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Courageous Conversations: Achieving the Dream and the Importance of Student Success

Courageous Conversations: Achieving the Dream and the Importance of Student Success

December 02, 2009

The six-state work group designed and tested performance measures that incorporate several key changes from current federal reporting requirements (see Table 1). The new measures:

• Include part-time students. • Extend the time frame for tracking outcomes from three years after initial enrollment to six years. • Register as successful students who transfer to a four-year institution before graduation. • Count as successful students who are still enrolled after six years and have made substantial progress towards a degree (i.e., completed at least 30 college credits).

Table 1: Comparing Community College Performance Measures

In addition, the group disaggregated the performance of younger and older students and of part-time and full-time students to assess variations in the groups’ performance and to allow for comparisons between states and institutions with different demographic profiles. The states decided that these more nuanced subgroup analyses are critical to assessing where improvement efforts should be targeted and how policy can steer institutions toward new priorities. (A summary of the work of this group can be found in Test Drive, an Achieving the Dream policy brief published by Jobs for the Future that can be downloaded at www.achievingthedream.org).

Using data from their community college systems, each state tracked all first-time certificate and degree-seeking community college students for five or six years from their initial date of enrollment, building institutional research infrastructure and capacity along the way. The results of this nuanced approach yielded more accurate—and ultimately, more useful—information about community college student performance, as well as about individual state systems and policies.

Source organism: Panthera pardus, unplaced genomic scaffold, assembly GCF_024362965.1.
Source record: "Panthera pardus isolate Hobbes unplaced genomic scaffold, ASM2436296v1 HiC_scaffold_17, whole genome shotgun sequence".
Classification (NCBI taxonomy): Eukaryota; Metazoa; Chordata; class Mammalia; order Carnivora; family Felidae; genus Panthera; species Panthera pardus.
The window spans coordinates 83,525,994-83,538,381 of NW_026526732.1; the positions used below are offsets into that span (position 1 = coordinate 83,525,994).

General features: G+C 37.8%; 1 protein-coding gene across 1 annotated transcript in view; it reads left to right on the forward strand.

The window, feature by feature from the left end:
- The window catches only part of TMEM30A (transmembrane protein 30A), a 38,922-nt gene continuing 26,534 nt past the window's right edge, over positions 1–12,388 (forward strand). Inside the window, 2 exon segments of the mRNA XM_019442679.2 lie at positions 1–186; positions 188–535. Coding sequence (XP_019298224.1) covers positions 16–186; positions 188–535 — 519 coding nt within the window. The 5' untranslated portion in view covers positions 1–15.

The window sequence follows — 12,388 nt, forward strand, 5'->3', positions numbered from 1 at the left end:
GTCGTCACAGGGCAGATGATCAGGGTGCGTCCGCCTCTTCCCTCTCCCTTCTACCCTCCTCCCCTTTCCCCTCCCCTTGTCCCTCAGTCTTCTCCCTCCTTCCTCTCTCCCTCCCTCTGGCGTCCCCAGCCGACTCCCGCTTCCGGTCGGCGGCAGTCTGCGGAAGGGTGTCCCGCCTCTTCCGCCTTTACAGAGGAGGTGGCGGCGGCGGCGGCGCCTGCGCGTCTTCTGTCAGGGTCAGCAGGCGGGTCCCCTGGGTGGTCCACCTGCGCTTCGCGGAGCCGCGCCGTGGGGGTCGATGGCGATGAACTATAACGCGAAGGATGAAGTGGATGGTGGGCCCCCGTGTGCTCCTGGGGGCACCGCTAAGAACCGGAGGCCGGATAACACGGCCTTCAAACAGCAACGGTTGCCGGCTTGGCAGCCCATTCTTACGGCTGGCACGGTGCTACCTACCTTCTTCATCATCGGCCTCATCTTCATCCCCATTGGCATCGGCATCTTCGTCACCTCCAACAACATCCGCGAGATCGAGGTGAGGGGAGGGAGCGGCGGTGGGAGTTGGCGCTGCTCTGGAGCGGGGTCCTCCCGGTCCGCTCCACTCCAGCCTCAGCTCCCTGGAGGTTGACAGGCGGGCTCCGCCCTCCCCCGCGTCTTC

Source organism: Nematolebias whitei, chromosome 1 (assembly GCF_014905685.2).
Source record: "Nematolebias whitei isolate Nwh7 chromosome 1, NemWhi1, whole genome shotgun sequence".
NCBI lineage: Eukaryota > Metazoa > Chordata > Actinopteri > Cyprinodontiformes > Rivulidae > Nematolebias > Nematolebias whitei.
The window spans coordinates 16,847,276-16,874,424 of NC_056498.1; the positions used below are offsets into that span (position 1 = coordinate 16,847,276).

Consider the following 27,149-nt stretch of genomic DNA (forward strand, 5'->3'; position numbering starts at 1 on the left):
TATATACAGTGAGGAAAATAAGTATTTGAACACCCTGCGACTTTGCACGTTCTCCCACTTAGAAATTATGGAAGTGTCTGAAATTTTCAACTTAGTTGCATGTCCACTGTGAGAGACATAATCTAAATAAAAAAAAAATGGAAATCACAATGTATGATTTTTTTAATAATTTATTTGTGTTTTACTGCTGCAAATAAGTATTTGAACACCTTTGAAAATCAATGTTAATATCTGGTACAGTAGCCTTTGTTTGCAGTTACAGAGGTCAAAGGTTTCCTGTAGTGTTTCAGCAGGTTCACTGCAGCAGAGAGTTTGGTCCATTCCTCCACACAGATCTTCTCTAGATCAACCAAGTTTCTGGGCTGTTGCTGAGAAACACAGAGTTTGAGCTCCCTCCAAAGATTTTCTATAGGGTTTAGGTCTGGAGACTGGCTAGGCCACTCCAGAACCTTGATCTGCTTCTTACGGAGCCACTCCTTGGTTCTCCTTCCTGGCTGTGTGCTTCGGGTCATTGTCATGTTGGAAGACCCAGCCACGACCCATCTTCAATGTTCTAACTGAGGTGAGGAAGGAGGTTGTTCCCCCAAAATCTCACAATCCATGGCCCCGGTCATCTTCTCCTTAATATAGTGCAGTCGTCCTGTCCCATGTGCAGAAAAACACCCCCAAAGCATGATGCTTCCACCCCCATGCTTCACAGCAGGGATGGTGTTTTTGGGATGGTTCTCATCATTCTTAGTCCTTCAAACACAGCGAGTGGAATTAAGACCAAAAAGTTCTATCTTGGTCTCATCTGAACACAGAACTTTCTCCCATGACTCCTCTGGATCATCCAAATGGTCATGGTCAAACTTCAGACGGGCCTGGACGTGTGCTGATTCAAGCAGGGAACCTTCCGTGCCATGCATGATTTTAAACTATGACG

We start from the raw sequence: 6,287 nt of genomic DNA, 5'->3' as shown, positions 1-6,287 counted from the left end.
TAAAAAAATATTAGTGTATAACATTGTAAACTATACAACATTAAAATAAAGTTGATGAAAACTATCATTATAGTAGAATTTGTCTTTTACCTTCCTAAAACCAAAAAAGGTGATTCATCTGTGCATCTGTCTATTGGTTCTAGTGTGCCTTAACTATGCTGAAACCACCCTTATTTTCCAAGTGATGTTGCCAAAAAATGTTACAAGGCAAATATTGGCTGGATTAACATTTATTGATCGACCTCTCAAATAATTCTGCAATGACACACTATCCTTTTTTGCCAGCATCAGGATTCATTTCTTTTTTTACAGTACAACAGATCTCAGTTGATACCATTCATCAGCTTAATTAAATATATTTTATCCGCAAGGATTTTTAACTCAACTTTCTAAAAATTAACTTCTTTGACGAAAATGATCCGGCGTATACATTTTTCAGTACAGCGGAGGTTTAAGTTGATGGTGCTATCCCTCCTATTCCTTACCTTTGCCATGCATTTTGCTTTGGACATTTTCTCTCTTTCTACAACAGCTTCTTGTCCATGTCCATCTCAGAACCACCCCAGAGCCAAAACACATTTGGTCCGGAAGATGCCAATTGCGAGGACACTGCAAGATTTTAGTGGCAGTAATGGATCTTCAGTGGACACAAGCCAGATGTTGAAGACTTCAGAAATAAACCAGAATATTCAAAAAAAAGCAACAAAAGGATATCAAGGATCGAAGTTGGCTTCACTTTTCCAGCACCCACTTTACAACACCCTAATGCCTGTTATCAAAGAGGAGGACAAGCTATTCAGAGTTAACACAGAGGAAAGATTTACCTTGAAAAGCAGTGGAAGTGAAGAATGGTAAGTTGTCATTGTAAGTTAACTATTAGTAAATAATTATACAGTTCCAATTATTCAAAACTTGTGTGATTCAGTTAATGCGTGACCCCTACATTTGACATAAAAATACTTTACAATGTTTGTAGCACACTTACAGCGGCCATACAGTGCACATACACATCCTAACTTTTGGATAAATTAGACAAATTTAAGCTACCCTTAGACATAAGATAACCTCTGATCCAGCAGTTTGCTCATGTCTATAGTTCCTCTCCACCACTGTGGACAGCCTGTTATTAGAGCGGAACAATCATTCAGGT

Using the new metrics, the percentage of students in each state with successful outcomes rose compared to the federal reporting. However, there was significant variation across states, ranging from 33 percent in Connecticut to 51 percent in Texas. There was also significant variation in specific outcomes achieved (See Table 2) For example, Ohio and Florida had associate degree completion rates of 23 percent and 22 percent, respectively, compared to rates of 9 percent in Connecticut and 12 percent in Texas. On the other hand, Texas had the highest percentage of students transferring to four-year institutions prior to earning an award in Texas (25%) while Florida and Ohio had the lowest rates (7% and 6%).

Table 2: Student Success Rate Using State Workgroup Method

While still not a complete picture of community college students, this method provides more robust information about a much larger group of students and provides states and institutions with a way to analyze, discuss, and address challenges that the data make transparent and define more precisely.

With Better Data Come Better Questions—and Strategies
Pushing the time frame for reporting out to six years, which states recommended after comparing federal three-year graduation rates with data that tracked students for a much longer time, provided a more accurate analysis of who ultimately graduates and who does not and resulted in a substantial boost in student success rates. This was particularly true for part-time students, who often come and go from school as work, family, and finances allow, and for those who start in developmental education, who obviously need more time to hone basic skills and get through school. As illustrated in Table 3, the six-year graduation rate for all students in Florida who began full-time was almost double the three-year rate. And for those who began part-time, six-year success rates were more than double the three-year rates.

But the goal of more accurate reporting is not to make community colleges feel better about their performance. In fact, when the Achieving the Dream Work Group states took a close look at the outcomes for their institutions’ part-time students and older, working students, real challenges came into stark relief. In the six participating pilot states, the data showed that as many as 36 to 49 percent of students began their college careers part-time and that a disproportionate number of low-income students attend part-time. Moreover, success rates for part-time students were significantly lower than for their full-time counterparts in five of the six states: part-time students’ success rates were at least 14 percentage points lower that those for full-time students (see Table 4). (The exception was Texas, where full-time and part-time students had similar rates: 54 percent of full-time students and 48 percent of part-time students succeeded.)

Table 3: Comparison of Three-Year and Six-Year Graduation Rates in Florida

Table 4: Success Rate by Full-Time/Part-Time Enrollment